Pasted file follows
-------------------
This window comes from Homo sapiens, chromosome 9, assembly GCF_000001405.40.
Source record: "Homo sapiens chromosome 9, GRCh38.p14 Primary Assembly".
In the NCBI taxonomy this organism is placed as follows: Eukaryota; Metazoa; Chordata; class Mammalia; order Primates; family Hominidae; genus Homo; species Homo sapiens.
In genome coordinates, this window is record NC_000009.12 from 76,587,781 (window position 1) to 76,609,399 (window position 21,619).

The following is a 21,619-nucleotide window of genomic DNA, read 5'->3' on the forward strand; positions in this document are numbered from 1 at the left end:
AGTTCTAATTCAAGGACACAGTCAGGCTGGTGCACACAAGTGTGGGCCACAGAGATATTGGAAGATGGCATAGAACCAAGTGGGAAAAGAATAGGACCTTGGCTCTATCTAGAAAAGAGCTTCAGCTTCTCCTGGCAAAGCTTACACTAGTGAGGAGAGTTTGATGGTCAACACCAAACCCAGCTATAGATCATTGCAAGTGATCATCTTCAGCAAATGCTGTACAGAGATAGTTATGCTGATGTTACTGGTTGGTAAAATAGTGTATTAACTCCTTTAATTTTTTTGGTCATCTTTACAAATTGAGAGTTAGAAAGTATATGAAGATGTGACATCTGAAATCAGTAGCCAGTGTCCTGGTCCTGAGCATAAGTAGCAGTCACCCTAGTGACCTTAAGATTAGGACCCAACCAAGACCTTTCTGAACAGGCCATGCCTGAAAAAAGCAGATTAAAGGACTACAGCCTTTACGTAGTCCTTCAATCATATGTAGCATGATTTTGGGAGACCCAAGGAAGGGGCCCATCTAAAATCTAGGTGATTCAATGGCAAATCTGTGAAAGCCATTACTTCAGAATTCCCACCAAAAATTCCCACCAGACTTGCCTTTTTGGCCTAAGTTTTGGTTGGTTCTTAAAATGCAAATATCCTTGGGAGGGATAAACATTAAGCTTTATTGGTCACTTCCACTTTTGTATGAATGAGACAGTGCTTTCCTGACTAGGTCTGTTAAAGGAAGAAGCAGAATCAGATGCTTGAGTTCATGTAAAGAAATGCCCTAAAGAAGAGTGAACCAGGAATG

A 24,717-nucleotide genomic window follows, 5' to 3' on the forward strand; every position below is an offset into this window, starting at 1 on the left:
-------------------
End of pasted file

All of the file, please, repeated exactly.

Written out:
This window comes from Homo sapiens, chromosome 9, assembly GCF_000001405.40.
Source record: "Homo sapiens chromosome 9, GRCh38.p14 Primary Assembly".
In the NCBI taxonomy this organism is placed as follows: Eukaryota; Metazoa; Chordata; class Mammalia; order Primates; family Hominidae; genus Homo; species Homo sapiens.
In genome coordinates, this window is record NC_000009.12 from 76,587,781 (window position 1) to 76,609,399 (window position 21,619).

The following is a 21,619-nucleotide window of genomic DNA, read 5'->3' on the forward strand; positions in this document are numbered from 1 at the left end:
AGTTCTAATTCAAGGACACAGTCAGGCTGGTGCACACAAGTGTGGGCCACAGAGATATTGGAAGATGGCATAGAACCAAGTGGGAAAAGAATAGGACCTTGGCTCTATCTAGAAAAGAGCTTCAGCTTCTCCTGGCAAAGCTTACACTAGTGAGGAGAGTTTGATGGTCAACACCAAACCCAGCTATAGATCATTGCAAGTGATCATCTTCAGCAAATGCTGTACAGAGATAGTTATGCTGATGTTACTGGTTGGTAAAATAGTGTATTAACTCCTTTAATTTTTTTGGTCATCTTTACAAATTGAGAGTTAGAAAGTATATGAAGATGTGACATCTGAAATCAGTAGCCAGTGTCCTGGTCCTGAGCATAAGTAGCAGTCACCCTAGTGACCTTAAGATTAGGACCCAACCAAGACCTTTCTGAACAGGCCATGCCTGAAAAAAGCAGATTAAAGGACTACAGCCTTTACGTAGTCCTTCAATCATATGTAGCATGATTTTGGGAGACCCAAGGAAGGGGCCCATCTAAAATCTAGGTGATTCAATGGCAAATCTGTGAAAGCCATTACTTCAGAATTCCCACCAAAAATTCCCACCAGACTTGCCTTTTTGGCCTAAGTTTTGGTTGGTTCTTAAAATGCAAATATCCTTGGGAGGGATAAACATTAAGCTTTATTGGTCACTTCCACTTTTGTATGAATGAGACAGTGCTTTCCTGACTAGGTCTGTTAAAGGAAGAAGCAGAATCAGATGCTTGAGTTCATGTAAAGAAATGCCCTAAAGAAGAGTGAACCAGGAATG

A 24,717-nucleotide genomic window follows, 5' to 3' on the forward strand; every position below is an offset into this window, starting at 1 on the left: